Cyber crime

Dissecting the Dymocks data breach

Shanna Hall
4 Min

Australian book retailer Dymocks has joined the growing list of major organisations grappling with the unsettling reality of a data breach. 

Initially flagged by Australian cybersecurity consultant Troy Hunt, creator of the Have I Been Pwned data breach website, the organisation notified the public on 6 September. Since then, Dymocks has revealed that the breach impacts 1.24 million customer records and has traced it to a third-party provider. 

It’s yet another reminder that every organisation’s security posture is closely intertwined with other organisations’. Let’s dive into what happened.

What information was stolen, and when?

With stores spread across Australia, New Zealand and Hong Kong, Dymocks is a large retailer and a data-rich target. After a threat actor released some of the company’s customer data on a dark-web hacking forum, Hunt notified Dymocks in early September. That same day, Dymocks posted a comprehensive customer notice detailing the incident, which it continues to update as of this article’s publication.

But the stolen information may have been circulating long before the company was aware of the breach. According to Hunt, the customer data had already been shared in Telegram channels and hacking forums since at least June 2023.

In its customer notice, Dymocks has confirmed that the stolen data spans a varying range of information:

  • name
  • date of birth
  • email address
  • phone number
  • postal address
  • gender
  • loyalty program membership details

How might fraudsters capitalise on the Dymocks breach?

Dymocks has stressed that credit card information and passwords were not part of the stolen trove of data.

However, as we’ve explored in several discussions (example: this webinar), fraudsters and scammers can use small bits of personal information to cobble together larger views of a target. This aids them in a variety of unsavoury tasks and social engineering scams, making it easier to infiltrate systems and dupe targets into making fraudulent payments or revealing sensitive information.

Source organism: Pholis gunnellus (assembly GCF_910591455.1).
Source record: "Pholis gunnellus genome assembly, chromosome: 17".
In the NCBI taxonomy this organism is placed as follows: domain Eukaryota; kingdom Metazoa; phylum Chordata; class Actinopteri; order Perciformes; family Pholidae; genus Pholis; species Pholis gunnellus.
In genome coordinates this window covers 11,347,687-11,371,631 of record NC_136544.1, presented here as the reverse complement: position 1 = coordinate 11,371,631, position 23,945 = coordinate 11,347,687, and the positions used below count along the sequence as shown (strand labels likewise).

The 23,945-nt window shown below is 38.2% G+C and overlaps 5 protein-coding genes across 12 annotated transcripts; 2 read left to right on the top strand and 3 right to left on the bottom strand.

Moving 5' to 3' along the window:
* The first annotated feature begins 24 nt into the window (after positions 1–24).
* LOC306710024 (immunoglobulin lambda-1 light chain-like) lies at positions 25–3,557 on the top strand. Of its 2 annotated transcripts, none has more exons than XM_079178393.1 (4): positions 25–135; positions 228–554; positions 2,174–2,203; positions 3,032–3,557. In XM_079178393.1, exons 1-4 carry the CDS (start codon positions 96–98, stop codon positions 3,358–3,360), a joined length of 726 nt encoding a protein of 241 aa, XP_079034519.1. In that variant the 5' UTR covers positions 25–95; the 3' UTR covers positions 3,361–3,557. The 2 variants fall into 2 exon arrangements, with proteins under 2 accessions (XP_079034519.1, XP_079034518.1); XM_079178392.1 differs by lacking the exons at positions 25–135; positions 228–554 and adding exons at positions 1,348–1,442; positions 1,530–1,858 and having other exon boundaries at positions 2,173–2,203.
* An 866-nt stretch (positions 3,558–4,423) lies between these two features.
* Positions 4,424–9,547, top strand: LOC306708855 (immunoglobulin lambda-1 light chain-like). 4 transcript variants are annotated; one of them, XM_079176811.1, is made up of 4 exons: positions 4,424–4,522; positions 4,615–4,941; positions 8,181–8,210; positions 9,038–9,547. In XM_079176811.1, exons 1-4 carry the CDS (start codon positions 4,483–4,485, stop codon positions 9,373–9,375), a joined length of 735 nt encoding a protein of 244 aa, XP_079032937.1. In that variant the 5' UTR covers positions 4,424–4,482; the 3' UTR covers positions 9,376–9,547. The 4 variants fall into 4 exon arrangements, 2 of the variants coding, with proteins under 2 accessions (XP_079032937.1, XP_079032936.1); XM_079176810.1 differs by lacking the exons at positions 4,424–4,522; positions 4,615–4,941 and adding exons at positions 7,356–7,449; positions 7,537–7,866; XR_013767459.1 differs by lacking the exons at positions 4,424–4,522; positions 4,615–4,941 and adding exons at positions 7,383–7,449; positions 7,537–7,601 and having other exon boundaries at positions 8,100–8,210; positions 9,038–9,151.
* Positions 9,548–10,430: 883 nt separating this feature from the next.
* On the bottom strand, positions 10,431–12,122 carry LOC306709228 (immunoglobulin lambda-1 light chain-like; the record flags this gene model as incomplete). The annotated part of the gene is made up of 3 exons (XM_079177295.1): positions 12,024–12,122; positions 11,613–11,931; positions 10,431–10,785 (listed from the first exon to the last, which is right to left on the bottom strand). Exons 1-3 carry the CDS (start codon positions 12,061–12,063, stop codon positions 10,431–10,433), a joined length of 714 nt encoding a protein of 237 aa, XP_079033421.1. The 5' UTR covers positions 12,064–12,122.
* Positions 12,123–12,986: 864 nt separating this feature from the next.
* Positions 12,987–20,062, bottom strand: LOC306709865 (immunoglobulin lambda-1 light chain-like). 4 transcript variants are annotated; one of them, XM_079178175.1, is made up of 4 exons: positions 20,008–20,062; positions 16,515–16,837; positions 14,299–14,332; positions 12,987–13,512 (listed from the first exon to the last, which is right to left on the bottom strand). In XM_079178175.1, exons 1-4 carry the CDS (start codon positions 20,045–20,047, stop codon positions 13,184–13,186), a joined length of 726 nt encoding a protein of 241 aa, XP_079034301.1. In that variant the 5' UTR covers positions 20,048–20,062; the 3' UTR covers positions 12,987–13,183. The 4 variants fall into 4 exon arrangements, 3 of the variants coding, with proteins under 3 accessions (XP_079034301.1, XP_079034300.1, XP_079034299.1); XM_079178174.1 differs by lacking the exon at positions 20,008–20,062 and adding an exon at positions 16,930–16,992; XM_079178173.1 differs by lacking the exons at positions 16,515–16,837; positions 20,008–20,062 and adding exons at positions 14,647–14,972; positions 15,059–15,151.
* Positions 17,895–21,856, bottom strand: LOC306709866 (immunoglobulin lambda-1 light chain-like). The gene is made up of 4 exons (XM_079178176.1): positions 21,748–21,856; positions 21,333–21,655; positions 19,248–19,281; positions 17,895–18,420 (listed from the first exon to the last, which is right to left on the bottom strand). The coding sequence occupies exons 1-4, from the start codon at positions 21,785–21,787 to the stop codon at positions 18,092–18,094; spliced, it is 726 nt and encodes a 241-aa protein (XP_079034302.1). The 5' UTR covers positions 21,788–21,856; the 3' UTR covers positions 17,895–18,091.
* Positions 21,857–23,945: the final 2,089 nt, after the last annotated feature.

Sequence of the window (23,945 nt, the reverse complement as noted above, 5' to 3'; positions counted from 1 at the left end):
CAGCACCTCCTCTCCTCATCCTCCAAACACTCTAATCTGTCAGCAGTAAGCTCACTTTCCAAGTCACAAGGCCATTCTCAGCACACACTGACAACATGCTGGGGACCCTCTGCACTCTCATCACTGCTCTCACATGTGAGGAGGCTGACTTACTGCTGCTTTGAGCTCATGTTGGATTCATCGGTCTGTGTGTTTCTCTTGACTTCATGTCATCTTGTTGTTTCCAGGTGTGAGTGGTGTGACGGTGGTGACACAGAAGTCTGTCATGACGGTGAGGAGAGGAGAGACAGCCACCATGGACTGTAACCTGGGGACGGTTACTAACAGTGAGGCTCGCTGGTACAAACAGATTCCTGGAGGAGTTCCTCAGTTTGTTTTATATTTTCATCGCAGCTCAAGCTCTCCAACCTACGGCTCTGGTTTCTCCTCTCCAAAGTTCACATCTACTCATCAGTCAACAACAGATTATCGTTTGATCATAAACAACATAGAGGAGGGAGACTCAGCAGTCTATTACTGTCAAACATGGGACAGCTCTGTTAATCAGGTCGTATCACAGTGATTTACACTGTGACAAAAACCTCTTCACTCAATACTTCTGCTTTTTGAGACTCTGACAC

Aside from the potential for scams, it’s bad enough to contemplate your private information sitting on the dark web at all – a reality that Dymocks leadership has addressed candidly. Chief Executive Officer, Mark Newman, has apologised to customers and promised further updates as forensic investigations unfold.

“As an Australian-owned family company that has a successful legacy of serving Australian customers for 144 years, I cannot begin to express how devastated the team and I feel about this incident.

“We apologise unreservedly that the compromise has occurred, and we’re committed to looking for ways to further strengthen the measures that we and our partners take to keep your information safe.”

How did the breach happen?

Dymocks has reiterated that investigations are still ongoing but did trace the breach to an “external data partner,” aligning with earlier company claims that its own systems had not been compromised.

Unfortunately, even the most impenetrable cybersecurity defences cannot guarantee that external partners share the same security standards or practices. Likewise, even the strongest financial controls can’t always protect your company if a cyber-criminal manages to infiltrate the systems of a supplier or other trusted partner, underscoring the interconnected nature of an organisation’s security posture.

Newman has advised customers to expect a final update once investigations are complete.

A call to stay alert

Amidst this turmoil, Dymocks has urged its customer base to remain vigilant. Customers have been asked to be on high alert for phishing or scam attempts that could leverage the stolen data.

Though the information was circulating much earlier, the September forum post promised other users access to the data trove for only a few dollars. Because of the wide availability of the data, it’s possible that a larger number of low-level or rogue scammers may attempt to use the information for targeted phishing or business email compromise (BEC) attacks.

Dymocks has also encouraged customers to update their passwords, update anti-virus software and patch any outdated software. For businesses and finance teams, though, there are additional precautions that can help lower your organisation’s risk of falling victim to a scam fuelled by stolen data.

One of the most important steps is reevaluating your financial controls. Even if organisations have a robust control framework in place, scammers are finding increasingly sneaky ways to sidestep these defences and manipulate AP staff into making fraudulent payments.

Along with staff training and greater awareness, finance leaders can beef up their defences by assessing, testing and adjusting their anti-fraud processes and controls.

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